Strides in Math Education, Community Outreach Add up to Piper Honor

Strides in Math Education, Community Outreach Add up to Piper Honor
Math Department Chair Jeffrey Morgan Becomes 10th UH Professor To Receive Prestigious Title

Jeffrey MorganAn ardent supporter of mathematics education at the university, high school and middle school levels, University of Houston (UH) professor Jeffrey J. Morgan has been selected a 2013 Piper Professor by the Minnie Stevens Piper Foundation. He will receive a $5,000 honorarium for his superior college-level teaching and will be recognized by President Renu Khator during a 6 p.m. ceremony May 8 at the Rockwell Pavilion.

“I teach to give something back that was given to me. It was clear from a young age that I had a hunger for teaching, and this was because a few excellent teachers in K-12 played an amazing role in shaping my life,” Morgan said. “The most prominent of these was a man named Bob Collings, who taught me mathematics from 9th to 12th grade. He was both a teacher and mentor to me and forever changed my life path. His teaching was dynamic, and his willingness to listen to me and offer advice was inspiring. I became captivated with mathematics and less confused about life. Moreover, I was inspired to do for others what he had done for me.”

Outreach to K-12 Teachers and Students

In addition to his many duties as professor and chair of the math department, Morgan provides support and resources to math and science teachers in the community. He organizes competitions and workshops, as well as develops free exercises and practice exams, for both students and teachers from the K-12 spectrum.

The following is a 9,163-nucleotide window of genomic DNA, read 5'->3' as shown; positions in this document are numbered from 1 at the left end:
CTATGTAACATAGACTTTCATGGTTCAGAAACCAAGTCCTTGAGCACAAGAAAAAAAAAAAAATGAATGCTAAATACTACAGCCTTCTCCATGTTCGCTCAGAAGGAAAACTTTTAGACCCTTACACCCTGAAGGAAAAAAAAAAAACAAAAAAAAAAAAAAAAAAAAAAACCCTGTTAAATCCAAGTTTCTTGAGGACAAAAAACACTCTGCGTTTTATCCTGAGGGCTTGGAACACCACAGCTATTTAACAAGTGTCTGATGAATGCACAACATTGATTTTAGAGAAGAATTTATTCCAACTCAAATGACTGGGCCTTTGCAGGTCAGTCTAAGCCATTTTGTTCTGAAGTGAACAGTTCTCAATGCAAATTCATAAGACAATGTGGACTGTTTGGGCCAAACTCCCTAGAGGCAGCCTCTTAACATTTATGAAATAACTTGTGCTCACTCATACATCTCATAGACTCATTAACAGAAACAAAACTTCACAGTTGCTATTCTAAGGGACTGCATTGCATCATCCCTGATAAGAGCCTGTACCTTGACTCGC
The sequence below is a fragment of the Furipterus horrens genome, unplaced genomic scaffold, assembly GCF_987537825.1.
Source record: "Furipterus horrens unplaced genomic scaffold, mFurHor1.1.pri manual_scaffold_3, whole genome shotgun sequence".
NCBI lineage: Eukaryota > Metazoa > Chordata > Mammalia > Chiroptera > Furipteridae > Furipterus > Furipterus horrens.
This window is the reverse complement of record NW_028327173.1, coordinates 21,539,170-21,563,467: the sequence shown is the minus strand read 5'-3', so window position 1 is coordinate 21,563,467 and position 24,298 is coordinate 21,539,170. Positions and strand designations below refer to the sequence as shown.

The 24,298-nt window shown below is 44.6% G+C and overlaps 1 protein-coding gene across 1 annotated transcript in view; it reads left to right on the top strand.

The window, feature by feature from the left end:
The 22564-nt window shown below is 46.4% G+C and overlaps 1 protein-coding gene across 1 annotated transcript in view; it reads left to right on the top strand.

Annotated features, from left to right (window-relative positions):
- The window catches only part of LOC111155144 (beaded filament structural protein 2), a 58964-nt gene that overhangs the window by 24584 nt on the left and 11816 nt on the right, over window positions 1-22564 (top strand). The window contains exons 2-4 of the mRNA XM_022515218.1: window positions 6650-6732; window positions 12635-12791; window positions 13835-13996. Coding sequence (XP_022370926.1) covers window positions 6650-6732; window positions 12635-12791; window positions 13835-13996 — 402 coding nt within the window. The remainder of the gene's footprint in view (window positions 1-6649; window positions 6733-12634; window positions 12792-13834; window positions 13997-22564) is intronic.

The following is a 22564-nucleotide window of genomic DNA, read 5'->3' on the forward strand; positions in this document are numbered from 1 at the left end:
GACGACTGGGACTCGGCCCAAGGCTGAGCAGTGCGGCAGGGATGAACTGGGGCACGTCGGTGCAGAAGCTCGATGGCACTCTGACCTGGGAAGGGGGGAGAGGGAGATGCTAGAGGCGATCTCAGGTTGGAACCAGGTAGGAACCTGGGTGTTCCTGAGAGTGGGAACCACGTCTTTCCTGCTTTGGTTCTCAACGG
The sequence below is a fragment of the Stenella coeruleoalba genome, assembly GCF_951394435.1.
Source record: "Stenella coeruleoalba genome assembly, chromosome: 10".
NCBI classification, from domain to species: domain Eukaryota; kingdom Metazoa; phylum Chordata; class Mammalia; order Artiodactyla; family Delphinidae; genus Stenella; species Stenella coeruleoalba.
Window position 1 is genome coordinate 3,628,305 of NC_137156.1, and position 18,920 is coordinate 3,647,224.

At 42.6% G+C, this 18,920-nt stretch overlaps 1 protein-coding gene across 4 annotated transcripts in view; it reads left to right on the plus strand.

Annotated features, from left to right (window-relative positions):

“Jeff has authored and developed numerous materials that teachers and students can access for free,” said UH’s 2012 Piper Professor recipient and instructional professor of chemistry Simon Bott. “It would not be an exaggeration to say that most good math students at high schools in the greater Houston area will have encountered Jeff or some of his work at some stage, from taking part in the annual high school math contest to their preparation for Advanced Placement exams. He is a great teacher and a wonderful role model for our students for his level of concern and activity both at the university and in the outside community.”

As the director of undergraduate affairs and advising, Bott shares another honor with Morgan. They serve as co-directors of the teachHOUSTON math and science teacher-preparation program. The six-year-old program, which prepares students to be math, science, technology and engineering (STEM) teachers, is designed to help urban schools attract and retain middle-school and high-school teachers in STEM by immersing aspiring educators in public school classrooms early in their college careers. The program has grown from 14 students in 2007 to enrolling more than 120 annually, with nearly 100 having graduated to date. Morgan’s Piper award will be presented during a reception honoring this year’s teachHOUSTON graduates.

Mentor to Students

Morgan is immersed in mathematics across the board at UH and has played a key role in instructing many college students who may otherwise have slipped through the cracks of higher learning. A considerable number of students have been inspired to become math majors because of their experiences in his courses.